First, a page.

Apparently Michele Finn will be pulling the Urban Fusion Community garden from its projected home at 707 Culbertson and looking elsewhere for a site.
At the same time, Keep New Albany Clean and Green will proceed with remediation (leads, toxins) at the original site.
Last week, NAC reader Gina had an excellent comment on this remediation work, which is applicable whether Urban Fusion remains there or not.
I think this is a great opportunity to raise residents' consciousness about the alluvial soil we live on. It's the perfect Bicentennial project, too.
Q: How do you restore soil that has been contaminated by 200 years of industry to a quality that food could be produced from?
This is a real world challenge, one each of us who owns an urban yard should think about. Alluvial soil + 200 years of industry = polluted sludge, probably two feet thick under our feet. Yum! Do you want to eat tomatoes grown in arsenic and lead? There are also many strong electro-magnetic fields that affect gardens and trees in New Albany.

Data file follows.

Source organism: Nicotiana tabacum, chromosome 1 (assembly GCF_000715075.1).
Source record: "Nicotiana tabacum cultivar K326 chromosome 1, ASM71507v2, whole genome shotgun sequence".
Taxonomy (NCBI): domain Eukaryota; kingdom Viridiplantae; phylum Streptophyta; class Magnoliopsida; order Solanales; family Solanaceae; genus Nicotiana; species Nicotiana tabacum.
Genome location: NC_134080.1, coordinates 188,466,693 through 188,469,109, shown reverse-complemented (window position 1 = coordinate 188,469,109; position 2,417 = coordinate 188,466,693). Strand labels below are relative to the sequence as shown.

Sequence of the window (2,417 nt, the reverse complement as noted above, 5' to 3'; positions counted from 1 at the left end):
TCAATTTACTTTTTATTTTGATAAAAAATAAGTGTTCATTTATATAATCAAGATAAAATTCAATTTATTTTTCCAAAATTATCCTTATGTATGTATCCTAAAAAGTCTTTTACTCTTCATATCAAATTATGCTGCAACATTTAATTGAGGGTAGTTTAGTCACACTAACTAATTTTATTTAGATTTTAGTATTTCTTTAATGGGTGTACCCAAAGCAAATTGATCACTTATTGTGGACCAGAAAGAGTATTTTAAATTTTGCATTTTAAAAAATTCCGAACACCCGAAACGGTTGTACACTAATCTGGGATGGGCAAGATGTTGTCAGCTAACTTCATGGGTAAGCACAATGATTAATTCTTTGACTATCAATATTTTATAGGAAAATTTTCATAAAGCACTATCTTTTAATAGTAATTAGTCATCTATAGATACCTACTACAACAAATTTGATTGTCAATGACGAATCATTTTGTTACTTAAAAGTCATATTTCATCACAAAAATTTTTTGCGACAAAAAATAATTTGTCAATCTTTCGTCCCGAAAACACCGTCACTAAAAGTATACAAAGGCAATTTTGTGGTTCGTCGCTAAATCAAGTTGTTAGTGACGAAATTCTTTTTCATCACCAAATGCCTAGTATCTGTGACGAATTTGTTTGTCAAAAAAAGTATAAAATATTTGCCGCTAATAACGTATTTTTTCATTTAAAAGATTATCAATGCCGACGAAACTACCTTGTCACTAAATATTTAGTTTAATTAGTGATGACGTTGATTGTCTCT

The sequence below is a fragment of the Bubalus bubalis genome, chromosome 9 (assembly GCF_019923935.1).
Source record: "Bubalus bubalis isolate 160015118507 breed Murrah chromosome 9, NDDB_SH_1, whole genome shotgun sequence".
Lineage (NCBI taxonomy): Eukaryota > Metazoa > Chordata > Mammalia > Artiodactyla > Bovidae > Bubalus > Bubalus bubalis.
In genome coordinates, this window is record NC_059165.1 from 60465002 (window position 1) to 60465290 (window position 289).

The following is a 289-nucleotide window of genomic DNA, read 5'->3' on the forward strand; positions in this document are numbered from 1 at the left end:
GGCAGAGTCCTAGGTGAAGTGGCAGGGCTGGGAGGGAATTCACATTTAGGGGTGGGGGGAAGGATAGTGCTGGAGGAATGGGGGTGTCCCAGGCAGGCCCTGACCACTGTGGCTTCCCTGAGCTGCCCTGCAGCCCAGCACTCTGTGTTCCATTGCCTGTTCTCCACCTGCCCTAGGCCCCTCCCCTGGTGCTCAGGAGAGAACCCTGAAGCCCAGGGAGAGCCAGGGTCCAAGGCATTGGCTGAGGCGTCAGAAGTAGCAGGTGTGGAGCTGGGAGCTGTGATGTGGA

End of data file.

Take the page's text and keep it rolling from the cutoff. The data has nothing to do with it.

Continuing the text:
I say: Let's keep going with Fusion Garden at Culbertson, and have the Phase I part be about REMEDIATION of toxins. What great knowledge to spread; the whole city is a toxic waste dump. Our goal should be actual native life-forms in the Falling Run creek as we clean the upstream watershed.
We have been "abating" our property at Main & 7th for five years now, and we are just getting to wormy good soil, although I still won't eat out of it. But bees and birds and bunnies are back, and this is a good sign.
Again, I think the city has a challenge we shouldn't miss to show how far forward, over time, a city lot can go with the right organic processes.